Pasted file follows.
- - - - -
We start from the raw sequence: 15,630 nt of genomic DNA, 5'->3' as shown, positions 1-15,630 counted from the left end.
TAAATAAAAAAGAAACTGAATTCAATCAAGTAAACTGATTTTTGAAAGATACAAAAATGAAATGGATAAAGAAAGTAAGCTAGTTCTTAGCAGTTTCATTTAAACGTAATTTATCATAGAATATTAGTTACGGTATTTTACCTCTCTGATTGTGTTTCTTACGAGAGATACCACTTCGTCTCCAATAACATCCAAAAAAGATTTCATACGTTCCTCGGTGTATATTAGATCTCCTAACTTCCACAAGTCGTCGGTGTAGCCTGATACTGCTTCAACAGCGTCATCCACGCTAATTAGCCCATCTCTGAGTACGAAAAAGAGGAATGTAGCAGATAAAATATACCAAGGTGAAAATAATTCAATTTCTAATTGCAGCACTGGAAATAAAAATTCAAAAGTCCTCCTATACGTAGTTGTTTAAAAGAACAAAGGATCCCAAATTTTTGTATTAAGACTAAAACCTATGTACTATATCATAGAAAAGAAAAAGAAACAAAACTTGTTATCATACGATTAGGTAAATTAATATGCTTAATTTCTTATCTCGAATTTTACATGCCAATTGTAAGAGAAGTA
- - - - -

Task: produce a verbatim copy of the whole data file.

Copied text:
We start from the raw sequence: 15,630 nt of genomic DNA, 5'->3' as shown, positions 1-15,630 counted from the left end.
TAAATAAAAAAGAAACTGAATTCAATCAAGTAAACTGATTTTTGAAAGATACAAAAATGAAATGGATAAAGAAAGTAAGCTAGTTCTTAGCAGTTTCATTTAAACGTAATTTATCATAGAATATTAGTTACGGTATTTTACCTCTCTGATTGTGTTTCTTACGAGAGATACCACTTCGTCTCCAATAACATCCAAAAAAGATTTCATACGTTCCTCGGTGTATATTAGATCTCCTAACTTCCACAAGTCGTCGGTGTAGCCTGATACTGCTTCAACAGCGTCATCCACGCTAATTAGCCCATCTCTGAGTACGAAAAAGAGGAATGTAGCAGATAAAATATACCAAGGTGAAAATAATTCAATTTCTAATTGCAGCACTGGAAATAAAAATTCAAAAGTCCTCCTATACGTAGTTGTTTAAAAGAACAAAGGATCCCAAATTTTTGTATTAAGACTAAAACCTATGTACTATATCATAGAAAAGAAAAAGAAACAAAACTTGTTATCATACGATTAGGTAAATTAATATGCTTAATTTCTTATCTCGAATTTTACATGCCAATTGTAAGAGAAGTA